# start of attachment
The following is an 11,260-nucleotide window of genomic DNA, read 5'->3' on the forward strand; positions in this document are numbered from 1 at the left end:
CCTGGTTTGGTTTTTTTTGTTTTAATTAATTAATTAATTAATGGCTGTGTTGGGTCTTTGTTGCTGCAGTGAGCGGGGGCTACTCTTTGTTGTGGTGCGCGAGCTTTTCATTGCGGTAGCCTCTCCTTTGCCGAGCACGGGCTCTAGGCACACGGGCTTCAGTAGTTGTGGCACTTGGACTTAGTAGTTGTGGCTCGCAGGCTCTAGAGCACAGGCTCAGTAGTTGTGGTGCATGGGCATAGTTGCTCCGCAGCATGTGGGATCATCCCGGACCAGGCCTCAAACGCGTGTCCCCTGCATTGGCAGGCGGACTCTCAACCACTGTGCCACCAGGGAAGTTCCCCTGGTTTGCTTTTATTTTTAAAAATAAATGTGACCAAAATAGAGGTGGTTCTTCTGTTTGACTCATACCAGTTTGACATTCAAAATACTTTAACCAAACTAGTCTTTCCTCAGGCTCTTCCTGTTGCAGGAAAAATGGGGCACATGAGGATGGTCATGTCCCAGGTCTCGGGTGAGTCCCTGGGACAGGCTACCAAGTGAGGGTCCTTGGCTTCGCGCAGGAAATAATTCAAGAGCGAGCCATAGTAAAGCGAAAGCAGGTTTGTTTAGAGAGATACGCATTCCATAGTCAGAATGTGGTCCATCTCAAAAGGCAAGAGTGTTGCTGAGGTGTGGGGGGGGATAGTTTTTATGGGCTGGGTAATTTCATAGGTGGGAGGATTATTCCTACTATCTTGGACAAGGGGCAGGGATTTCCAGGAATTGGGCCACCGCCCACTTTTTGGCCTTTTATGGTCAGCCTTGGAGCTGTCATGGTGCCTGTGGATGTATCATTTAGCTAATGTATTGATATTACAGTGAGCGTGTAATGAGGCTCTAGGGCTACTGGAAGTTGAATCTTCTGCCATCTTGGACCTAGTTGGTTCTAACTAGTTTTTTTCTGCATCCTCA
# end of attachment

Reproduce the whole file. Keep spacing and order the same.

The following is an 11,260-nucleotide window of genomic DNA, read 5'->3' on the forward strand; positions in this document are numbered from 1 at the left end:
CCTGGTTTGGTTTTTTTTGTTTTAATTAATTAATTAATTAATGGCTGTGTTGGGTCTTTGTTGCTGCAGTGAGCGGGGGCTACTCTTTGTTGTGGTGCGCGAGCTTTTCATTGCGGTAGCCTCTCCTTTGCCGAGCACGGGCTCTAGGCACACGGGCTTCAGTAGTTGTGGCACTTGGACTTAGTAGTTGTGGCTCGCAGGCTCTAGAGCACAGGCTCAGTAGTTGTGGTGCATGGGCATAGTTGCTCCGCAGCATGTGGGATCATCCCGGACCAGGCCTCAAACGCGTGTCCCCTGCATTGGCAGGCGGACTCTCAACCACTGTGCCACCAGGGAAGTTCCCCTGGTTTGCTTTTATTTTTAAAAATAAATGTGACCAAAATAGAGGTGGTTCTTCTGTTTGACTCATACCAGTTTGACATTCAAAATACTTTAACCAAACTAGTCTTTCCTCAGGCTCTTCCTGTTGCAGGAAAAATGGGGCACATGAGGATGGTCATGTCCCAGGTCTCGGGTGAGTCCCTGGGACAGGCTACCAAGTGAGGGTCCTTGGCTTCGCGCAGGAAATAATTCAAGAGCGAGCCATAGTAAAGCGAAAGCAGGTTTGTTTAGAGAGATACGCATTCCATAGTCAGAATGTGGTCCATCTCAAAAGGCAAGAGTGTTGCTGAGGTGTGGGGGGGGATAGTTTTTATGGGCTGGGTAATTTCATAGGTGGGAGGATTATTCCTACTATCTTGGACAAGGGGCAGGGATTTCCAGGAATTGGGCCACCGCCCACTTTTTGGCCTTTTATGGTCAGCCTTGGAGCTGTCATGGTGCCTGTGGATGTATCATTTAGCTAATGTATTGATATTACAGTGAGCGTGTAATGAGGCTCTAGGGCTACTGGAAGTTGAATCTTCTGCCATCTTGGACCTAGTTGGTTCTAACTAGTTTTTTTCTGCATCCTCA